Saturday, 16 June 2012

Dealing With Galleries

I cannot pretend to be a total expert on dealing with galleries but thought it might be handy to share what I've discovered so far in my explorations, for any of you looking at ways to get your precious creations out in the world doing their thing. 

There are 3 main points that I'm going to expand upon:

1) How to approach galleries and get your work in stock.
2) The gallery commission
3) Pricing your work appropriately.

When Andy took a recent trip into Tiverton, a local town where I now have some greetings cards for sale in a cute little gallery, he reported back to me that there were only a few of my cards left there. This is an exciting yet awkward predicament. I am so chuffed that I have sold nearly all the stock I had delivered. Real people that I have never met have gone and paid money for something I have produced. Not favours from a friend, or support from family; complete strangers. They chose my cards. And sent it to someone in the post, where it will serve it's purpose of conveying a handwritten message, and be put somewhere to look pretty.  

Yet, I am aware that I only have a dwindling few cards left at home with which to replenish the gallery. I don't want the shop to run out and me to miss out on selling time, but I also don't want to rush in to getting more cards printed until I'm sure what is the best company to go for.

This is the tricky thing about investing in something you have produced. Reproducing it to sell can be a major outlay. Printing companies nearly always reduce their prices if you order a large amount rather than a few. If you only order 10-50 it means the price per unit is high so the profit will either be low or non-existent. But the risk is minimal and you can watch and wait to see how people respond and use the results as a guide to whether it's worth further investment. Then you go ahead and spend a hefty wallop on obtaining stock that promises to be profitable. 

I am at that exact stage at the moment. I used an online company to get 10 each of 7 different designs. They are glossy and cute and the impact on our bank balance was barely noticable. As the cards have continued to sell at craft fairs and in the one gallery I've approached so far, I've been encouraged to find that people like them. Now I need to find a more economical way to print more, to keep the momentum going. Using the same company online is not really giving me as much profit as I want per card, yet finding anything better is challenging.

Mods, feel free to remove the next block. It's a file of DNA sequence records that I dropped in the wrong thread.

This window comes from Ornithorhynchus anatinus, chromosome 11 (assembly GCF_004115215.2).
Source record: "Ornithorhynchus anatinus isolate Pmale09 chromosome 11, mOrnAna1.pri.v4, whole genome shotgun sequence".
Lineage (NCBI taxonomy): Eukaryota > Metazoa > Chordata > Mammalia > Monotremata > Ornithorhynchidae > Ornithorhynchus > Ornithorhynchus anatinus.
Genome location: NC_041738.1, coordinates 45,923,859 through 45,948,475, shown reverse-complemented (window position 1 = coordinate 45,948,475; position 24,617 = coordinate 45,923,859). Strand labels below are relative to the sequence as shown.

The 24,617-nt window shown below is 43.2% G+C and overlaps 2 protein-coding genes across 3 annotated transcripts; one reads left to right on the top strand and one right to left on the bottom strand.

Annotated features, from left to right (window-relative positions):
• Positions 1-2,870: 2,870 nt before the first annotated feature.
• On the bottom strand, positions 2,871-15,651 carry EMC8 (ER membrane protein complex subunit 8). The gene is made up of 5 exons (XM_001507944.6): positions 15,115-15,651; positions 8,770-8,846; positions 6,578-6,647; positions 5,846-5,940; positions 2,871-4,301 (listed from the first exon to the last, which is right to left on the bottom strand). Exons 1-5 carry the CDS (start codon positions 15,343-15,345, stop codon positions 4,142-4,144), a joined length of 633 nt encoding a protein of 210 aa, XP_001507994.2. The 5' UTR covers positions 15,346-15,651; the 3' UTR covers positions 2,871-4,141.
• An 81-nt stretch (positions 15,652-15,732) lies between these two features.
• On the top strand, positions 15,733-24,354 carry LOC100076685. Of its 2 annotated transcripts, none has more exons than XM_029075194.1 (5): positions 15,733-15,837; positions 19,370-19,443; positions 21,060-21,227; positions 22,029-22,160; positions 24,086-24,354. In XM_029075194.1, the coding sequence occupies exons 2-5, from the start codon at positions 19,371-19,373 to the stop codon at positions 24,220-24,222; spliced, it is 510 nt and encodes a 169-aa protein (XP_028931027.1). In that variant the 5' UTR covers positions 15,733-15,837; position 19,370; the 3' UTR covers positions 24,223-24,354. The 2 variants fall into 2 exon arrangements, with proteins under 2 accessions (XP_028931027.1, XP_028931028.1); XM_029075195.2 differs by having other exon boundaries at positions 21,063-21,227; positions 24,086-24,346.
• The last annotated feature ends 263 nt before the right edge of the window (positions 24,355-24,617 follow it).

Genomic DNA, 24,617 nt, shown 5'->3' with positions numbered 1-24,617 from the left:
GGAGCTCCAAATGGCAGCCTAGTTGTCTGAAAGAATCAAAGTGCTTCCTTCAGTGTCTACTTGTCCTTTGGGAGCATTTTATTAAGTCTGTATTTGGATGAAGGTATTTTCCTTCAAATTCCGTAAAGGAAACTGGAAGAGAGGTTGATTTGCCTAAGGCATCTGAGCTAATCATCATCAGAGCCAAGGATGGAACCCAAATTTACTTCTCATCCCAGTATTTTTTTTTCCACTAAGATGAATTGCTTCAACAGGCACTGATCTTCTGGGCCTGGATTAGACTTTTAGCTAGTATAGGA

The slightly uncomfortable thing about working with galleries is the fact that they share in your profits, and take a commission. The most common figure is 40% of the selling price. To me, this has always seemed a bit unfair as its almost half! Being close to the image I have created, using my time, my imagination and thoughts and my materials, I find it hard to accept the share that galleries take, just for putting something in their shop and doing the transaction. Especially when I can have all the profits when I sell at craft fairs. But then I have to realise that I can't be at craft fairs every week and I have no way of selling my cards on my own, consistently and reliably. I am so glad that when I am at work, or playing with my kittens or getting on with drawing, my cards are out there earning me money. It's either give the gallery their dues or not sell any at all. With this acceptance comes even more emphasis on the necessity to get your costs right in the first place.

Don't sell yourself out by committing to expensive costs but low selling prices. Equally, don't put your sale price too high just because you feel you had to pay a lot to make it happen. The aim is to sell, regularly. It can be useful to work backwards. Find galleries that you like visiting, that you would buy from, who you think have fair prices. Decide what you think is a realistic price, work out what your 60 per cent portion would be and see how that sits alongside the research you've done regarding printing prices and see what you'd be left with. Don't forget to check whether prices include VAT, and postage, as prices can be misleading until you see all the figures.  In the end, only you can have the final say about what is an acceptable profit but usually it is healthy to aim to double what your costs are. So, for example, if you spend 75p on each card, and your 60 %, once the gallery has had its slice, is roughly £1.50, half of that will be pure profit. And that's fine. The more you sell, the more 75ps come rolling in. Obviously a handful of card sales each month is not going to pay the mortgage, but the more galleries you can get your stock into the more you increase these little selling opportunities. Get in the car and explore on foot. Have a good look round. Talk to people. Try stuff out. See how it goes. Don't worry if it doesn't all happen at first. Go back to your desk. Keep creating. Keep going. Your successes, no matter how big or small, will mean all the more for having worked hard for them. That is something I do know.

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